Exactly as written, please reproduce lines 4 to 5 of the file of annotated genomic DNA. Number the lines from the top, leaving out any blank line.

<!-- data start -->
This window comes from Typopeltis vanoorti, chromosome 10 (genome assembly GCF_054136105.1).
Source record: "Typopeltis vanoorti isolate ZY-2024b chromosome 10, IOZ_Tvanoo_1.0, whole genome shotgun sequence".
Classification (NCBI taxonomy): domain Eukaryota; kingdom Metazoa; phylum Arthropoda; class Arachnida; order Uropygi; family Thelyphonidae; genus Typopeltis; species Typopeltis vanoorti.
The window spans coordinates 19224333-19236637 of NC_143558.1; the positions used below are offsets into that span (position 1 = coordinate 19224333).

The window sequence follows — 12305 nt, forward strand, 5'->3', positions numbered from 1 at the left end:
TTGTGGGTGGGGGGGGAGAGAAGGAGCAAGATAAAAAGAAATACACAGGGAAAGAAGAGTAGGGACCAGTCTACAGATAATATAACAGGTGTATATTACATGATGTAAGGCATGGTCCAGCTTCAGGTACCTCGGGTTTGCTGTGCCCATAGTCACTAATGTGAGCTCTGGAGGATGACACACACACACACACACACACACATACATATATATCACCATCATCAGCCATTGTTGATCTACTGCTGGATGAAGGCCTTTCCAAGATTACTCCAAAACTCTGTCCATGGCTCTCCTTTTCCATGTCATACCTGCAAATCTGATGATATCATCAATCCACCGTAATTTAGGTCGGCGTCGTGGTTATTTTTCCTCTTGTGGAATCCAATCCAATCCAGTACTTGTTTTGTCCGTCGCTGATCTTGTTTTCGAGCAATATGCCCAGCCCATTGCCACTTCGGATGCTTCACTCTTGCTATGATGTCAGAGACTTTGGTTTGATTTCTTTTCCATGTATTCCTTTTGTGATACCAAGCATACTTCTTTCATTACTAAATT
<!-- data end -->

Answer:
The window spans coordinates 19224333-19236637 of NC_143558.1; the positions used below are offsets into that span (position 1 = coordinate 19224333).

The window sequence follows — 12305 nt, forward strand, 5'->3', positions numbered from 1 at the left end: